Cover image for Keeping A Portfolio Page Current While Learning

Keeping A Portfolio Page Current While Learning

lucsedirae profile image Jon Deavers ・3 min read

As a new developer, still deeply in the learning process, there are so many interesting tools introduced each day. I am currently enrolled in a bootcamp and loving it. Sometimes the curriculum is like trying to drink water from a fire hose. There's a ton of information coming at us during class and it's a lot of work to produce solid results for the homework assignments.

Once in a while you have an assignment where you really click with the material and the work only takes a few days instead of the whole week. The first time I was lucky enough for that to happen, I spent the rest of the week packing my current homework assignment with additional features and refactoring code down to the most efficient blocks I could produce. That "extra-curricular" work taught me quite a bit and the practice time spent going a little overboard was invaluable.

This week, I really felt comfortable with our assignment and came to that same fork in the crossroads; do I continue to improve this project or do I work on something new? The practice would come in handy and it would be fun to share the extra features with the like-minded students of our study group. But I am approaching web development with the goal of freelancing and building my own business.

So I started to think; what holes are in my portfolio right now? I brainstormed for a solid hour and most of the projects I dreamed up would require more knowledge than I currently had. I'd also rather improve my grasp on past material than study forward. Eventually it dawned on me. Let's take a look at the portfolio to date and start to apply to those old assignments what I've learned in the weeks since those prior assignments had been completed.

The natural first project I thought of was my profile page. Created in the first week of class, this page was woefully outdated. Sure, at the time, it received a grade I was proud of. But looking back and knowing now what I didn't know then, all sorts of ideas on how to redesign and improve the page started popping into my head.

So I spent the better part of a weekend building out version 2.0 of my developer profile page. I incorporated a ton of features from bootstrap that I had become more comfortable with. I used jQuery and JavaScript to consolidate the page from multiple html files down to a single dynamically programmed index.html. I finally learned some palette restraint and made conservative but unique styling choices with CSS. And I published the page to GitHub pages with a feeling of satisfaction that was more than just the type you feel when you finish a homework assignment. This time I knew the project had been real-world productive. I didn't have time constraints or instructions to restrict me, and so I felt free to be as creative as I wanted. All while showcasing the skillset that continues to evolve with each week.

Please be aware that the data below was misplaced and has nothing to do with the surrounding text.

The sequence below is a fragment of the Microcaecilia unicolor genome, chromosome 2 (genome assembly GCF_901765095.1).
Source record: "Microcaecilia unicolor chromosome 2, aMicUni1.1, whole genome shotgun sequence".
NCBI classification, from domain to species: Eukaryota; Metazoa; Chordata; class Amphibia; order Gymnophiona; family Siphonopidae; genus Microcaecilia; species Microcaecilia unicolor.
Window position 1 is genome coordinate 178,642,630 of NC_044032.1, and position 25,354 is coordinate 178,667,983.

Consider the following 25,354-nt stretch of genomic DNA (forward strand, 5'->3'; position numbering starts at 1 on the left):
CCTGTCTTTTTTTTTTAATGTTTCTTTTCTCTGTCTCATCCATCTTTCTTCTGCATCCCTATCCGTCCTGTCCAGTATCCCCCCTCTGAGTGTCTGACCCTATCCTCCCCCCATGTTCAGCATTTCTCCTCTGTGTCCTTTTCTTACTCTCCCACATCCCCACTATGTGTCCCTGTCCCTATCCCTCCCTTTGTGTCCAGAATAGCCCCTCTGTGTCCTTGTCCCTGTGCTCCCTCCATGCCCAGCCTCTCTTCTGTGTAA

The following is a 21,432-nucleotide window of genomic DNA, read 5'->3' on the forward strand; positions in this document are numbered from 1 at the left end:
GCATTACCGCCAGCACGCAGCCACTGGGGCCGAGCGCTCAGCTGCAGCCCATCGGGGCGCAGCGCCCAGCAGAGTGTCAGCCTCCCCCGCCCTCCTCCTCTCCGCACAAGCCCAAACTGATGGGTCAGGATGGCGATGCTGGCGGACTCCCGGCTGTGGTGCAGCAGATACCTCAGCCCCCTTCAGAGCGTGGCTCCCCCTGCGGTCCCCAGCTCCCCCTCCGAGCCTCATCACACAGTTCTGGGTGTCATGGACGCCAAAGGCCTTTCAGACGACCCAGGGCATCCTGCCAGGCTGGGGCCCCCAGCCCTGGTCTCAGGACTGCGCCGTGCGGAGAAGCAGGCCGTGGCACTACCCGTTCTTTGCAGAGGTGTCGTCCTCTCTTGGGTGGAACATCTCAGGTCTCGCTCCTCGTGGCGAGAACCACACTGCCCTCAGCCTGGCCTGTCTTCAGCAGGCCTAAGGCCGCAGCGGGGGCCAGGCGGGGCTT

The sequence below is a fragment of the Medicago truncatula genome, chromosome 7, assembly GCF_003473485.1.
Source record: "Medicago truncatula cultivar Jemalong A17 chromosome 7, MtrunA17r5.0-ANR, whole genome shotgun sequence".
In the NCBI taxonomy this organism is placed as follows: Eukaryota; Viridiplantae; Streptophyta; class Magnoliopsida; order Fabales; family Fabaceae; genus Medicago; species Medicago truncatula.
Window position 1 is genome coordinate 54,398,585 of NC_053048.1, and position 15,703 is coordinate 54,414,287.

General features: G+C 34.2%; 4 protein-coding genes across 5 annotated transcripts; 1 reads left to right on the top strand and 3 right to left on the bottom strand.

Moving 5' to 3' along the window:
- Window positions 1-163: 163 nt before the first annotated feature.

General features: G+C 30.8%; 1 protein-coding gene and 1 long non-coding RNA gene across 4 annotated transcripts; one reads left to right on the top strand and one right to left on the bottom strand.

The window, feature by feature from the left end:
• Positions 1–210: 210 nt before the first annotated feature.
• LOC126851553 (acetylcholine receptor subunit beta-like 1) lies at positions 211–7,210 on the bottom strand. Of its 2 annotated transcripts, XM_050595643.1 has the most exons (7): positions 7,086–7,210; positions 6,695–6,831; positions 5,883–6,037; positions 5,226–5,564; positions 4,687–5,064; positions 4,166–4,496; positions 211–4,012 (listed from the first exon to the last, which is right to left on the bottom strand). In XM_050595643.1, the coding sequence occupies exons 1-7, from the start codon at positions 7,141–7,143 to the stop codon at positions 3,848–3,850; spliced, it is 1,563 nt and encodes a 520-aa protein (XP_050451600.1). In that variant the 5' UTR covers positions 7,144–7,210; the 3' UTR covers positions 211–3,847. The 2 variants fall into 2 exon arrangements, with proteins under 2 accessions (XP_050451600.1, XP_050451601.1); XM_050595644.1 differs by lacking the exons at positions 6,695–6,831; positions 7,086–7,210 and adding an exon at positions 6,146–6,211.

The conclusion for me is to make this a regular part of my learning process. Revisit old projects, look for improvements, and continue to seek out new tools, techniques, and tricks. If you'd like to see my newly redesigned profile page, feel free to visit https://lucsedirae.github.io/

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Jon Deavers


Jon is enrolled in the Trilogy full-stack web development boot camp at University of Richmond.


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This is something I do all the time with my portfolio websites when they become stale and out of date. It's also an opportunity to put my new coding skills and technical stack to use in a real live project.


Totally agree. Thanks for the read Andrew


I really like this idea of revisiting content and practicing again. Even though I am self-tought, there is always new stuff to learn and i'm often overwhelmed by the fact that I don't know which step to take. Going back and consolidating knowledge is a great way of giving myself a direction, because it allows me to be aware of what I truly know and what I don't know. Thanks for the read!


Totally agree and you're welcome! Thanks for taking the time to read.


Good read and good advice!


Thanks William!